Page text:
NASA's Kepler Space Telescope will resume its hunt for exoplanets in K2 mission
NASA's Kepler Space Telescope, a marvel of technology that has already helped astronomers find nearly 1,000 confirmed alien worlds and close to four times that many candidate worlds, suffered a critical failure in 2013 that put it out of action. Now, due to some impressive ingenuity by the scientists and engineers on the Kepler team, this mission is getting a second chance.
Kepler detects planets by watching a particular patch of space and carefully recording the brightness of the stars in its view. Any time that one of these stars dims significantly, there's a good chance that the telescope just spotted a planet passing between it and the star. This is called a transit. However, in order for it to properly see these transits, Kepler's detectors must remain absolutely still, even though the spacecraft itself was being pushed by radiation pressure from the Sun. It did this through the use of four 'reaction wheels' that smoothly adjusted the position of the detector array to compensate for movements of the spacecraft. Kepler only needed three of these wheels to operate, with the fourth as a spare, but by early 2013, it had already lost the use of one and another was suffering problems. By May 2013, the situation had become worse, and the Kepler team had to stop gathering data altogether.
Although Kepler's original mission was forced to end, the team began searching for something new for the telescope to do, but in the process, they were actually figured out a way for it to continue to look for extrasolar planets (exoplanets). Rather than use reaction wheels to steady itself against the radiation pressure, the telescope would use that very radiation pressure as the means to steady itself. Since the telescope's solar panels wrap around the spacecraft and are symmetrical on either side of a ridge that runs nearly the length of the spacecraft, if that ridge is pointed directly at the Sun, the radiation pressure will push on both sides of the telescope equally and hold it steady enough that it can once again look for planetary transits.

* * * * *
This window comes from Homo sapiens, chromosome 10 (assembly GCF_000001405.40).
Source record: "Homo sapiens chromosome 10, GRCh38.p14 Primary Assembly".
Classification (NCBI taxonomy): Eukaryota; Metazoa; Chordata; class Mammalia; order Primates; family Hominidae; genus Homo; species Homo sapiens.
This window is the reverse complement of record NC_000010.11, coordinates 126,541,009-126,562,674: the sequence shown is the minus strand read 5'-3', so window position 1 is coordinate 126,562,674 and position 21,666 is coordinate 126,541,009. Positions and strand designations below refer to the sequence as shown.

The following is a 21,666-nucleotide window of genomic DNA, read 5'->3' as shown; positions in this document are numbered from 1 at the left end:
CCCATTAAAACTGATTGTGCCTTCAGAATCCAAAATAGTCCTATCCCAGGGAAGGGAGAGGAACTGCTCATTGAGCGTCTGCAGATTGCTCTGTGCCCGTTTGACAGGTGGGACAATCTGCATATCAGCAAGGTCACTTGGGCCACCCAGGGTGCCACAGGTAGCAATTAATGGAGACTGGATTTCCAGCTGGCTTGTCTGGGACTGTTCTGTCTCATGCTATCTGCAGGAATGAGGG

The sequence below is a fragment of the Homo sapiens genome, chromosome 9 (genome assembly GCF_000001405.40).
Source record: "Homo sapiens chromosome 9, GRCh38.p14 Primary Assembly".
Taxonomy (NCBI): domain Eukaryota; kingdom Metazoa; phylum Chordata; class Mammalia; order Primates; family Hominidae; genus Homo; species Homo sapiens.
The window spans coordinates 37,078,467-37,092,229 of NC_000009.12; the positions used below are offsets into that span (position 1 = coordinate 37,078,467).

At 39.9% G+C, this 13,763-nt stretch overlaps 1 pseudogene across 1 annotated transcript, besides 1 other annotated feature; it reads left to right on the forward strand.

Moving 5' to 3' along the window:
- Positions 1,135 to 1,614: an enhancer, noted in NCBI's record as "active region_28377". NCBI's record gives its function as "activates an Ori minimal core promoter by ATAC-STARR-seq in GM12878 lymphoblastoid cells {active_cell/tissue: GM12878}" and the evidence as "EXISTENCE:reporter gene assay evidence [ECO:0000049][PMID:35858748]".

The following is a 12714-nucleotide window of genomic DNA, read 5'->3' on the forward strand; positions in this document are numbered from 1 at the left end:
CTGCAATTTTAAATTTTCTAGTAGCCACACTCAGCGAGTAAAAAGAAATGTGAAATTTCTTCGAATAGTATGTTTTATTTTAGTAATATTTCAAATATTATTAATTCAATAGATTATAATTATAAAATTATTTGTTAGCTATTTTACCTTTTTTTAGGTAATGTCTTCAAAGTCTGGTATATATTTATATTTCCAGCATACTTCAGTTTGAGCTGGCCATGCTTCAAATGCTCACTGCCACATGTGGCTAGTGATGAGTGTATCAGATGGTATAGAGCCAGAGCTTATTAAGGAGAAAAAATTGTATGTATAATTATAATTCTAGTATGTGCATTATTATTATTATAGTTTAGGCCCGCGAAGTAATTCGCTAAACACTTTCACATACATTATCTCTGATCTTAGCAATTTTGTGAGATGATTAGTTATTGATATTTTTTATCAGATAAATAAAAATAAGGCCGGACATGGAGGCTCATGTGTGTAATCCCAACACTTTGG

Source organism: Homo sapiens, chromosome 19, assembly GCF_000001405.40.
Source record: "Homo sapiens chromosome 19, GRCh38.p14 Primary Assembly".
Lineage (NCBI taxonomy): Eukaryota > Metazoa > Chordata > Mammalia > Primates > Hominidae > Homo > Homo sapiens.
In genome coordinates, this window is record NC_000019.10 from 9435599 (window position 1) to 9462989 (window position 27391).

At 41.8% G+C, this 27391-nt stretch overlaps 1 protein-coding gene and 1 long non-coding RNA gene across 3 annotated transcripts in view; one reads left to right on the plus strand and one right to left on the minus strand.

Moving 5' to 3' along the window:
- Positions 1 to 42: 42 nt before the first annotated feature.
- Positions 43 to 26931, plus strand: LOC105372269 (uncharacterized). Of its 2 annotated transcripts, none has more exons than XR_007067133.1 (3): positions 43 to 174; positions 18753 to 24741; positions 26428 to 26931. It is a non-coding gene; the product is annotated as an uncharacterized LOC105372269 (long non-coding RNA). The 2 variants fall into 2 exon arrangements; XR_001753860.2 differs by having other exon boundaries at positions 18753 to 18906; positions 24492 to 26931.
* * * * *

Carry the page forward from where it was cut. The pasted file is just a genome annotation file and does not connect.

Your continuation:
The only catch to this is that, unlike before, when the telescope remained pointed at one specific region of space (near the constellation Cygnus), the K2 mission (shown to the right and on the NASA website) will now scan along our solar system's ecliptic (also called the zodiac), changing its view every 75 days so that it doesn't catch our Sun's rays on its detectors (which would burn them out). This will limit what types of planets Kepler will be able to see, since it will be harder to see planets with longer orbits. However, it will actually be able to scan more of the space around us, giving us an even better idea of just how many alien worlds are out there.
As of today, Kepler has already discovered 966 confirmed exoplanets, with another 3,845 possible ones awaiting confirmation by telescopes on the ground, and that's just from a fraction of the data from Kepler's first four years in orbit. Astronomers and citizen scientists are still poring over that data, and this new K2 mission begins May 30, and has now been funded through 2016, so it will add even more chances to find the alien worlds around us.